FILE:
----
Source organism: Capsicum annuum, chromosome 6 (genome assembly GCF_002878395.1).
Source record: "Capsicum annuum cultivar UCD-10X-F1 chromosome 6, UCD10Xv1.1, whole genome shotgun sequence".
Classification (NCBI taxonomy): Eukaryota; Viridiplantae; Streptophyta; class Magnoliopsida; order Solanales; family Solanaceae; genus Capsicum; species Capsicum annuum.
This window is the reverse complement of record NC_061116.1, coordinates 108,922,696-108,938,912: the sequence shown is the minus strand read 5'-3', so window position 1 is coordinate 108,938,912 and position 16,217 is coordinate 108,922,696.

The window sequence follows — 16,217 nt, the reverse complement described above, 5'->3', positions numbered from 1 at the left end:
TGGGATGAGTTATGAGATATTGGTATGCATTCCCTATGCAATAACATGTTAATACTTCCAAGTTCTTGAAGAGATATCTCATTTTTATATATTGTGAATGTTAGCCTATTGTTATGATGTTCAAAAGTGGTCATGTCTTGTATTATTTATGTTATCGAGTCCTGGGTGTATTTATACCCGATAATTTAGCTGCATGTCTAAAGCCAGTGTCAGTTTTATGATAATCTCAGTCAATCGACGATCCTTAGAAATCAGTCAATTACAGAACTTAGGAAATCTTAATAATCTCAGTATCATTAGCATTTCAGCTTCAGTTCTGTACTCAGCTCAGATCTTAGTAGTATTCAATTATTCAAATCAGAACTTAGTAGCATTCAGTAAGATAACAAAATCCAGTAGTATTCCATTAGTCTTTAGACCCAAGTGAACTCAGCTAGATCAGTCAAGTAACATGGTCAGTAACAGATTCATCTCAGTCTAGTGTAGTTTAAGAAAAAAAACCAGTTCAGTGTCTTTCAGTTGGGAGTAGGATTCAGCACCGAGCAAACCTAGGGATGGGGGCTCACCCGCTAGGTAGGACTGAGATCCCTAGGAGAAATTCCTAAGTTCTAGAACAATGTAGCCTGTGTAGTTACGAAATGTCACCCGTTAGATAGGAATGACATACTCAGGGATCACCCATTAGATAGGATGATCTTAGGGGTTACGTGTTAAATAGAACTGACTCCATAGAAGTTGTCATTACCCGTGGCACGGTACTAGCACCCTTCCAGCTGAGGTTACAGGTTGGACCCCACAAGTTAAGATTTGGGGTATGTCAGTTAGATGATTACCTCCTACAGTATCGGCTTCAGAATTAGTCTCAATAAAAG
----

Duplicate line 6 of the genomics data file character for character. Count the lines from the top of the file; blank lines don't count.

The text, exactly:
TGGGATGAGTTATGAGATATTGGTATGCATTCCCTATGCAATAACATGTTAATACTTCCAAGTTCTTGAAGAGATATCTCATTTTTATATATTGTGAATGTTAGCCTATTGTTATGATGTTCAAAAGTGGTCATGTCTTGTATTATTTATGTTATCGAGTCCTGGGTGTATTTATACCCGATAATTTAGCTGCATGTCTAAAGCCAGTGTCAGTTTTATGATAATCTCAGTCAATCGACGATCCTTAGAAATCAGTCAATTACAGAACTTAGGAAATCTTAATAATCTCAGTATCATTAGCATTTCAGCTTCAGTTCTGTACTCAGCTCAGATCTTAGTAGTATTCAATTATTCAAATCAGAACTTAGTAGCATTCAGTAAGATAACAAAATCCAGTAGTATTCCATTAGTCTTTAGACCCAAGTGAACTCAGCTAGATCAGTCAAGTAACATGGTCAGTAACAGATTCATCTCAGTCTAGTGTAGTTTAAGAAAAAAAACCAGTTCAGTGTCTTTCAGTTGGGAGTAGGATTCAGCACCGAGCAAACCTAGGGATGGGGGCTCACCCGCTAGGTAGGACTGAGATCCCTAGGAGAAATTCCTAAGTTCTAGAACAATGTAGCCTGTGTAGTTACGAAATGTCACCCGTTAGATAGGAATGACATACTCAGGGATCACCCATTAGATAGGATGATCTTAGGGGTTACGTGTTAAATAGAACTGACTCCATAGAAGTTGTCATTACCCGTGGCACGGTACTAGCACCCTTCCAGCTGAGGTTACAGGTTGGACCCCACAAGTTAAGATTTGGGGTATGTCAGTTAGATGATTACCTCCTACAGTATCGGCTTCAGAATTAGTCTCAATAAAAG